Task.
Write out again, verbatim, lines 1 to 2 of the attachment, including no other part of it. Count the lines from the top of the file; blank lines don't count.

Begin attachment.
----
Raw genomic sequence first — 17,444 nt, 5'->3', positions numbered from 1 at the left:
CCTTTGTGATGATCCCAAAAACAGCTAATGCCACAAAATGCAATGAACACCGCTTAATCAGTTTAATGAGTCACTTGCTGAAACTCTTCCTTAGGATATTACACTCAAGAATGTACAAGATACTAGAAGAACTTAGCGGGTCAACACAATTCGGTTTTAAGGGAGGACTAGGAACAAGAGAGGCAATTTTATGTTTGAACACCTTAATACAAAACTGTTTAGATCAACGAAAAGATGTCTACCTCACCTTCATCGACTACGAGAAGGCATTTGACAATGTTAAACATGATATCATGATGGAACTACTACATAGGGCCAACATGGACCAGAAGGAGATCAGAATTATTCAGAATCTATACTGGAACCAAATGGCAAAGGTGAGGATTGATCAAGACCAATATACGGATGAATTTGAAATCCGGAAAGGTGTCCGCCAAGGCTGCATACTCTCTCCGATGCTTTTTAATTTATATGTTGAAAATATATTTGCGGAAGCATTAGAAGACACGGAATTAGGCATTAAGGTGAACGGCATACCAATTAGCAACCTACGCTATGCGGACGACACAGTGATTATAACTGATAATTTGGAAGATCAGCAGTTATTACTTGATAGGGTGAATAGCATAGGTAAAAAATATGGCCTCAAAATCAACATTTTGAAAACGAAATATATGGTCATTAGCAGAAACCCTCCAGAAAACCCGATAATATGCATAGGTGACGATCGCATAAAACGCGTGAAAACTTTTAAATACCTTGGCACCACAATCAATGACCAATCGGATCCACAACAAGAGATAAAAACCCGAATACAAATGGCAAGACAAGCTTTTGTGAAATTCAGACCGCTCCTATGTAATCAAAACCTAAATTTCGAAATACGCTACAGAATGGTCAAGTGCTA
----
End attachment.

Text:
Raw genomic sequence first — 17,444 nt, 5'->3', positions numbered from 1 at the left:
CCTTTGTGATGATCCCAAAAACAGCTAATGCCACAAAATGCAATGAACACCGCTTAATCAGTTTAATGAGTCACTTGCTGAAACTCTTCCTTAGGATATTACACTCAAGAATGTACAAGATACTAGAAGAACTTAGCGGGTCAACACAATTCGGTTTTAAGGGAGGACTAGGAACAAGAGAGGCAATTTTATGTTTGAACACCTTAATACAAAACTGTTTAGATCAACGAAAAGATGTCTACCTCACCTTCATCGACTACGAGAAGGCATTTGACAATGTTAAACATGATATCATGATGGAACTACTACATAGGGCCAACATGGACCAGAAGGAGATCAGAATTATTCAGAATCTATACTGGAACCAAATGGCAAAGGTGAGGATTGATCAAGACCAATATACGGATGAATTTGAAATCCGGAAAGGTGTCCGCCAAGGCTGCATACTCTCTCCGATGCTTTTTAATTTATATGTTGAAAATATATTTGCGGAAGCATTAGAAGACACGGAATTAGGCATTAAGGTGAACGGCATACCAATTAGCAACCTACGCTATGCGGACGACACAGTGATTATAACTGATAATTTGGAAGATCAGCAGTTATTACTTGATAGGGTGAATAGCATAGGTAAAAAATATGGCCTCAAAATCAACATTTTGAAAACGAAATATATGGTCATTAGCAGAAACCCTCCAGAAAACCCGATAATATGCATAGGTGACGATCGCATAAAACGCGTGAAAACTTTTAAATACCTTGGCACCACAATCAATGACCAATCGGATCCACAACAAGAGATAAAAACCCGAATACAAATGGCAAGACAAGCTTTTGTGAAATTCAGACCGCTCCTATGTAATCAAAACCTAAATTTCGAAATACGCTACAGAATGGTCAAGTGCTA